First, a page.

It’s a bit out of left field, but the popular Nintendo home console emulator Dolphin actually includes steering wheel support, allowing you to bust out a single input device such as the Logitech G29 for use in one of the few hardcore racing games released for either the GameCube or Wii. I was able to dial in the G29 to such an extent, I was slaughtering the AI on Legend difficulty in NASCAR Thunder 2003, to the point where any thought I had of playing through the games’ extensive career mode went out the window once I compared my practice times to the lap at the top of the board in qualifying. While not a direct testament to the quality of the G29, this goes to show the kind of additional gaming options you have when purchasing a single-input device, compared to the standard mix-and-match configurations that most sim racers opt for.
Here’s where the issue with the Logitech G29 arises: the cost. Without factoring in flash sales or special discounts, the MSRP is an astounding $500 USD, a full $200 more than the G27’s launch price of $300 USD all the way back in 2009. You do not receive an H-Shifter in the base package – as you would with the G27 – and the reduced compatibility now prohibits you from playing games that were once fully compatible with previous Logitech wheels you may still have hooked up to your PC or PS3. The abundance of buttons on the face of the wheel, while extremely useful for hardcore PC sim racers compared to the shitty layout of the G27 which placed half of them on the shifter, were already seen on the Driving Force GT – a wheel which retailed for $110 USD at launch. It is absolutely insane for a company to charge upwards of $500 (including taxes) for a product that isn’t a demonstrable upgrade in every single aspect from their previous releases. It’s got less functionality, doesn’t come with an H-Shifter, features a button layout that Logitech themselves admitted doesn’t cost a whole lot to implement based on the price of the DFGT, yet retails for $200 more. It’s astounding this MSRP got past the drawing board, and was actually approved by multiple suits at Logitech.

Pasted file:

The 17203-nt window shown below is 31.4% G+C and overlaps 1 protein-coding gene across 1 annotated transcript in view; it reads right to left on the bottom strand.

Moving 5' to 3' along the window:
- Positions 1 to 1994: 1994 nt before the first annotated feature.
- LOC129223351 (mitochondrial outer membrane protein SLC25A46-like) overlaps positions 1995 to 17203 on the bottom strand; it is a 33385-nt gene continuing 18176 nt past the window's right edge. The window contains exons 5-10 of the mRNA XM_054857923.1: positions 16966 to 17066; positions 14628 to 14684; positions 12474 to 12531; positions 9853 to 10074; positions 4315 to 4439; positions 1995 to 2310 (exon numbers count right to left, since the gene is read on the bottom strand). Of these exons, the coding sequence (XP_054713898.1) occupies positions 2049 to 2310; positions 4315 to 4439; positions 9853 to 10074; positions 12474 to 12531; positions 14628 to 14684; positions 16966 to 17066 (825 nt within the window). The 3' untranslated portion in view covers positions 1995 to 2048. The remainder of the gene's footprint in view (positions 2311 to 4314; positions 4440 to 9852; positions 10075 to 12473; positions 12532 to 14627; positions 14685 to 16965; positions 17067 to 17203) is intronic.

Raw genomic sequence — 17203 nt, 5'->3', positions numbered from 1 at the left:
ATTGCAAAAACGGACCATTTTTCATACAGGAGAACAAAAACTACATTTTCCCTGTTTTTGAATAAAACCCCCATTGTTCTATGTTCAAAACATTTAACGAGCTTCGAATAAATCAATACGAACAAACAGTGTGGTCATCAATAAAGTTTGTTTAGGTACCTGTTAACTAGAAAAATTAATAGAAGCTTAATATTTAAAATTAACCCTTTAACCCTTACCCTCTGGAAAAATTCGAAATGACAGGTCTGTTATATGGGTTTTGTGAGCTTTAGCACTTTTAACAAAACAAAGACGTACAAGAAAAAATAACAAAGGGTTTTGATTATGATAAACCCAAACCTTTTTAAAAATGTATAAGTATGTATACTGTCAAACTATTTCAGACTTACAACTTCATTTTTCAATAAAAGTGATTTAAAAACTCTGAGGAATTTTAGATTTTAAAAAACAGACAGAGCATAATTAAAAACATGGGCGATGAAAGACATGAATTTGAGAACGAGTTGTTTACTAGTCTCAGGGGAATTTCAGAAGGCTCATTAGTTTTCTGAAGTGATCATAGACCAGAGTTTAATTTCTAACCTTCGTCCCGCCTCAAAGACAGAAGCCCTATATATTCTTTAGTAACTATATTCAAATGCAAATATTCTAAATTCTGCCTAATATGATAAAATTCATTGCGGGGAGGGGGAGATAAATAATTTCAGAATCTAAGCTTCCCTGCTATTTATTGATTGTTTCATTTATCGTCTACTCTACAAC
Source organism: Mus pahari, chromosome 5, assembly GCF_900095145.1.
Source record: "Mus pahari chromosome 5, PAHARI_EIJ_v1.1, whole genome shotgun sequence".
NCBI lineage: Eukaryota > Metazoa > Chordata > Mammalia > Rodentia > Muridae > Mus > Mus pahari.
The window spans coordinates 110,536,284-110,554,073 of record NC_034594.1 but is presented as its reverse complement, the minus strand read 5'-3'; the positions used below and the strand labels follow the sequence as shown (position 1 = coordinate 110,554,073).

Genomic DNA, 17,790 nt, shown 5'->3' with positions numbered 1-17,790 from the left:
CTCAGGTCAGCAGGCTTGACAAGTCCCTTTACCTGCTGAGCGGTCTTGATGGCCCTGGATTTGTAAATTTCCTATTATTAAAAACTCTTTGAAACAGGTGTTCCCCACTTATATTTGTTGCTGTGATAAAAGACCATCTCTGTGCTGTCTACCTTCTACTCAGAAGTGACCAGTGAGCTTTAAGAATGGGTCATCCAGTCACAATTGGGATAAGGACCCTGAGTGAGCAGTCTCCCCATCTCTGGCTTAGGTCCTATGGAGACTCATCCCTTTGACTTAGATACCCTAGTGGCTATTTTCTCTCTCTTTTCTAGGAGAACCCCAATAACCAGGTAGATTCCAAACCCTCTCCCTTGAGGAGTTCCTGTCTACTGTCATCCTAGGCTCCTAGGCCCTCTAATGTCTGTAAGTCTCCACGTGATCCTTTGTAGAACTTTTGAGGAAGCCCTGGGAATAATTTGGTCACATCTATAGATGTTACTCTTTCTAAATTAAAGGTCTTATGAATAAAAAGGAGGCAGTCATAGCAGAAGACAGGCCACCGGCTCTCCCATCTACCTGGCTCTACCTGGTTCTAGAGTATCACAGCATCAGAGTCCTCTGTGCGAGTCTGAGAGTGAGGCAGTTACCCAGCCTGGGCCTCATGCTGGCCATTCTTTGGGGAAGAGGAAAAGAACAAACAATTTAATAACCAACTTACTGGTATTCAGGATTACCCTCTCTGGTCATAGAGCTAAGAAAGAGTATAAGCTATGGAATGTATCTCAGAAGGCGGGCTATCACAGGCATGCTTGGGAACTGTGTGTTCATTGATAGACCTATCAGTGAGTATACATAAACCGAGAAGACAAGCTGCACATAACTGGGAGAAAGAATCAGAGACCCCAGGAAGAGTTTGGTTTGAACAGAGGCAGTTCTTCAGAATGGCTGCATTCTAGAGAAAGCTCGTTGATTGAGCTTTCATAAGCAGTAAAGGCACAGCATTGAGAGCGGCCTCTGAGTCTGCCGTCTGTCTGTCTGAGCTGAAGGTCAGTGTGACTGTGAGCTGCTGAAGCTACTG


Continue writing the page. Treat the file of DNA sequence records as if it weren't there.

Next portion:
You are essentially paying an extra $200 to future-proof your PlayStation 4, and that’s bullshit for one very distinct reason: Many racing games on the PlayStation 4, aside from DriveClub and Gran Turismo Sport (which hasn’t even come out yet), are multi-platform releases. Unless you plan on picking up a PlayStation 4 or Xbox One in the near future and know you’ll dive into Gran Turismo or Forza alongside Call of Duty or Madden – as the Logitech G920 is the exact same product for Microsoft’s current console – you can completely avoid this wheel. Provided you aren’t running one of those budget Ferrari Thrustmaster offerings, whatever you’ve got in front of you right now is more than adequate for your needs.